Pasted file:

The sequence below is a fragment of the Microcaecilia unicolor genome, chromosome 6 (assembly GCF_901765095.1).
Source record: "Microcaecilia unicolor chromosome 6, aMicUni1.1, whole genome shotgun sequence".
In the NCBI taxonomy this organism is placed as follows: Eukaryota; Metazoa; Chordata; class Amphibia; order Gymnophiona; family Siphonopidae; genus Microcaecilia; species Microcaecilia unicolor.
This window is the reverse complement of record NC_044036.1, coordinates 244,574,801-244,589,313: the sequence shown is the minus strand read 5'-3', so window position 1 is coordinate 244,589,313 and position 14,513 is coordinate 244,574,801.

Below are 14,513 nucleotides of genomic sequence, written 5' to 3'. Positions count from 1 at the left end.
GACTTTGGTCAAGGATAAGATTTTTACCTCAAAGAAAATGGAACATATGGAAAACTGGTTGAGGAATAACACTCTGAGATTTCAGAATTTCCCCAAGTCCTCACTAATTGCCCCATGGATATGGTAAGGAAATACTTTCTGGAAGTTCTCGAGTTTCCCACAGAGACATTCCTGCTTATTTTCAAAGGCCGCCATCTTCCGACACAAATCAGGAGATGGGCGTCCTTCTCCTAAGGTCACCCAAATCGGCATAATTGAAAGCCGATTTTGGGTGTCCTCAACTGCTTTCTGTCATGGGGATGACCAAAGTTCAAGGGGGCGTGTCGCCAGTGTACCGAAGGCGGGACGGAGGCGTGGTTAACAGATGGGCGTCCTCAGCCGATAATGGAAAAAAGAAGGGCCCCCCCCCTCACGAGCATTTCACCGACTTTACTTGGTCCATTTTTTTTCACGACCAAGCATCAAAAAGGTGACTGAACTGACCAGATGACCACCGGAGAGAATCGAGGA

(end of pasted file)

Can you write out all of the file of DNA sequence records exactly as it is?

The sequence below is a fragment of the Microcaecilia unicolor genome, chromosome 6 (assembly GCF_901765095.1).
Source record: "Microcaecilia unicolor chromosome 6, aMicUni1.1, whole genome shotgun sequence".
In the NCBI taxonomy this organism is placed as follows: Eukaryota; Metazoa; Chordata; class Amphibia; order Gymnophiona; family Siphonopidae; genus Microcaecilia; species Microcaecilia unicolor.
This window is the reverse complement of record NC_044036.1, coordinates 244,574,801-244,589,313: the sequence shown is the minus strand read 5'-3', so window position 1 is coordinate 244,589,313 and position 14,513 is coordinate 244,574,801.

Below are 14,513 nucleotides of genomic sequence, written 5' to 3'. Positions count from 1 at the left end.
GACTTTGGTCAAGGATAAGATTTTTACCTCAAAGAAAATGGAACATATGGAAAACTGGTTGAGGAATAACACTCTGAGATTTCAGAATTTCCCCAAGTCCTCACTAATTGCCCCATGGATATGGTAAGGAAATACTTTCTGGAAGTTCTCGAGTTTCCCACAGAGACATTCCTGCTTATTTTCAAAGGCCGCCATCTTCCGACACAAATCAGGAGATGGGCGTCCTTCTCCTAAGGTCACCCAAATCGGCATAATTGAAAGCCGATTTTGGGTGTCCTCAACTGCTTTCTGTCATGGGGATGACCAAAGTTCAAGGGGGCGTGTCGCCAGTGTACCGAAGGCGGGACGGAGGCGTGGTTAACAGATGGGCGTCCTCAGCCGATAATGGAAAAAAGAAGGGCCCCCCCCCTCACGAGCATTTCACCGACTTTACTTGGTCCATTTTTTTTCACGACCAAGCATCAAAAAGGTGACTGAACTGACCAGATGACCACCGGAGAGAATCGAGGA